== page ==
Colonel Reb not a racist symbol
TO THE EDITOR:
Many people think Colonel Rebel, the ill-fated University of Mississippi mascot, is a long-standing Ole Miss tradition.
Wrong. Jeff Hubbard was the original Colonel Rebel mascot. Hubbard first donned that huge, mustachioed head, with the wide-brimmed hat, all the way back in 1979.
In other words, it was late 20th century. Old traditions are said to die hard. How about relatively new ones?
The Ole Miss chancellor and the athletic director want to put the Confederacy and the 19th century behind them and move forward into the 21st century. Ole Miss coaches have said for years that Old South symbols - such as the Confederate battle flag, the song "Dixie" and Colonel Rebel - have hurt them in the recruitment of African-American athletes.
But, get this: The model for the original Colonel Rebel emblem was a black man, Blind Jim Ivy, a campus fixture for years until he died in 1955. Ivy attended most Ole Miss athletic events and was fond of saying, "I've never seen Ole Miss lose."
Ivy was very much a part of the Ole Miss scene in 1936. That was the year Billy Gates, editor of the school newspaper, proposed a contest to produce a new nickname for Ole Miss teams, which were then known as "The Flood."
"Rebels" was one of five entries submitted to a panel of sports writers. Of 42 newsmen contacted, 21 responded, and Rebels was the choice of 18. That's how The Flood became the Rebels. Two years later, Colonel Rebel appeared for the first time as an illustration in the university yearbook. It would be 41 more years before Colonel Rebel appeared on the sidelines.
So those who want to be revisionist historians need to get their facts straight before accusing Colonel Reb of being a racist symbol.
Both unborn, born need our protection
TO THE EDITOR:
When I started Nashville Right to Life, we valued all human life. But I'm bewildered to see that many "pro-lifers" who promoted state-administered funding for anti-abortion counseling also led the anti-tax movement, which will cause an increase in child deaths.
While tax protesters and conservatives cut funding for vital services to children, Tennessee already ranks 43rd for child deaths and among the four worst states for infant mortality (largely attributed to deprivation) at a rate that equals Puerto Rico and Chile. Tennessee ranks 50th in taxes as percentage of income with a state median income of $25,878. The median income of Williamson County, headquarters of the anti-tax movement, is $66,335. The median income of Chile, $1,740.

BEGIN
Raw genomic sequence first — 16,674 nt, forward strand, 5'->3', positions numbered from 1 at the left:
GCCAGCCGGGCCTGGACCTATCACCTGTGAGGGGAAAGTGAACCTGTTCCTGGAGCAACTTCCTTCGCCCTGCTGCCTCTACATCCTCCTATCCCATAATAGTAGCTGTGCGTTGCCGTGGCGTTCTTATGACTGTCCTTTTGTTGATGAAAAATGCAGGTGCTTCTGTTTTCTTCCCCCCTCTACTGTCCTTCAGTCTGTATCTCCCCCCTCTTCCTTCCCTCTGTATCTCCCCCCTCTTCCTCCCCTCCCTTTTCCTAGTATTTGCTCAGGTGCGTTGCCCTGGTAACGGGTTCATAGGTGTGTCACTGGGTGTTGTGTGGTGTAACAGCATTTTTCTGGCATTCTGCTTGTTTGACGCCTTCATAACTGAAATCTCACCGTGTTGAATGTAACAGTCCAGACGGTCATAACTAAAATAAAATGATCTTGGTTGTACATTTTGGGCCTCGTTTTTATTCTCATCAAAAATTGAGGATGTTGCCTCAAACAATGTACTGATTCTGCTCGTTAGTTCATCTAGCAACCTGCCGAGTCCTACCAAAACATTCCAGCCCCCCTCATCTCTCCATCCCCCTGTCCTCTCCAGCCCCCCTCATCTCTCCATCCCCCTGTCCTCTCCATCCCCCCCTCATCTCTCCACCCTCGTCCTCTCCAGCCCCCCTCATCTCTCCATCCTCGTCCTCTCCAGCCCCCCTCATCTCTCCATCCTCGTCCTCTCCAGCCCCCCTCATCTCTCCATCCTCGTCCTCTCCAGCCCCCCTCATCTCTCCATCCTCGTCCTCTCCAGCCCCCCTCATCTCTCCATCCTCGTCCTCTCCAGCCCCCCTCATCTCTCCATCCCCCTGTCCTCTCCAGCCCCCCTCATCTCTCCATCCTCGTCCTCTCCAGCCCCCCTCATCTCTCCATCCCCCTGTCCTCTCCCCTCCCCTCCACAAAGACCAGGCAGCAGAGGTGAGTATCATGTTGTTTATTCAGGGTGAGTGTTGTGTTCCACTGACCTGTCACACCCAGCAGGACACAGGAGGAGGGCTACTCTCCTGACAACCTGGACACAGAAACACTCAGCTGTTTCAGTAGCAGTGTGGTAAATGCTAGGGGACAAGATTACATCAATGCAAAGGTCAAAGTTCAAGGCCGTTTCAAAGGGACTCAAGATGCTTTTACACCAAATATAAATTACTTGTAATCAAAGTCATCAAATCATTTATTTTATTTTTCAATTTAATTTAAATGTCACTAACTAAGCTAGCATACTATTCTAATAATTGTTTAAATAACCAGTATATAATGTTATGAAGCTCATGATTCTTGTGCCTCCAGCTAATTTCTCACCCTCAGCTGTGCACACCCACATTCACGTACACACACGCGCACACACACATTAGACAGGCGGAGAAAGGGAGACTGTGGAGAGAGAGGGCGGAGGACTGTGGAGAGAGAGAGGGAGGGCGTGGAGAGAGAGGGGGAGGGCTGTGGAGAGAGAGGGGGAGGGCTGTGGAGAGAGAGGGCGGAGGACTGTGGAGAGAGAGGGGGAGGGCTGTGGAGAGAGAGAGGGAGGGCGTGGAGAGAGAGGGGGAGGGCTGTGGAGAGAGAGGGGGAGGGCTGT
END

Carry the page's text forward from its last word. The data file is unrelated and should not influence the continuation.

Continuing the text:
The anti-tax movement caused thousands of children to lose life-sustaining medical services, children nutrition services, Families First grants, child abuse prevention services, children's preventative health and support services. The consequential suffering and deaths of children will be as tragic as aborted embryos - perhaps more so.
The Bible attributes less worth to embryos while the theme with the most Scriptures supporting it is God's command to care for children, the "afflicted" and the poor. The Bible that compelled me to protect embryos led me to stand among the horn-honkers begging them not to deprive children of services (including adoption assistance) that require millions of dollars that churches won't provide.
As more budget cuts are made, more children will die. "Pro-life Christians" who campaigned for painful cuts should perhaps re-examine who is really killing babies.
Let state statutes cure federal fraud
TO THE EDITOR:
Throughout its history, Washington, D.C., has been a colorful and often turbulent place. Yet no president, representative, senator or foreign policy can impede certain inalienable rights of states.
Among those rights are the rights to levy essential taxes and to enact and enforce anti-racketeering or anti-fraud statutes. A tax paid to federal government and returned to its state of origin, once cut, can be levied by such state. Unhappiness over federal handling of fraud could be cured by reviving long-repealed state statutes or creating new ones in relevant states.
Sadly, many let these pragmatic rights of states get lost through such protracted debate as "does WMD trump genocide?" or "isn't a $1 trillion trade in illegal U.S. immigration part of the service economy?"
DANIEL C. ARENDT
TO THE EDITOR:
For the past several months this California native has been logging on to the Nashville City Paper Web site to track the progress of the "Thoughtful Fool," Whitney Kemper. However, I have not been able to find Whitney's weekly journal entry. What gives? Where's Whitney?
Whitney's journal is my favorite among many that I have been tracking this spring and summer as I gain confidence toward taking a similar journey in the near future. "Journal of a Thoughtful Fool" has provided insights not given in other journals.
Please, find Whitney along the trail and get the latest scoop on what's happening with him.
Editor's note: Whitney Kemper's journal of his trek along the Appalachian Trail runs in The City Paper almost every Monday. Archives of his previous columns and an interactive map of his travels can be seen at http://www.nashvillecitypaper.com/kemper.cfm
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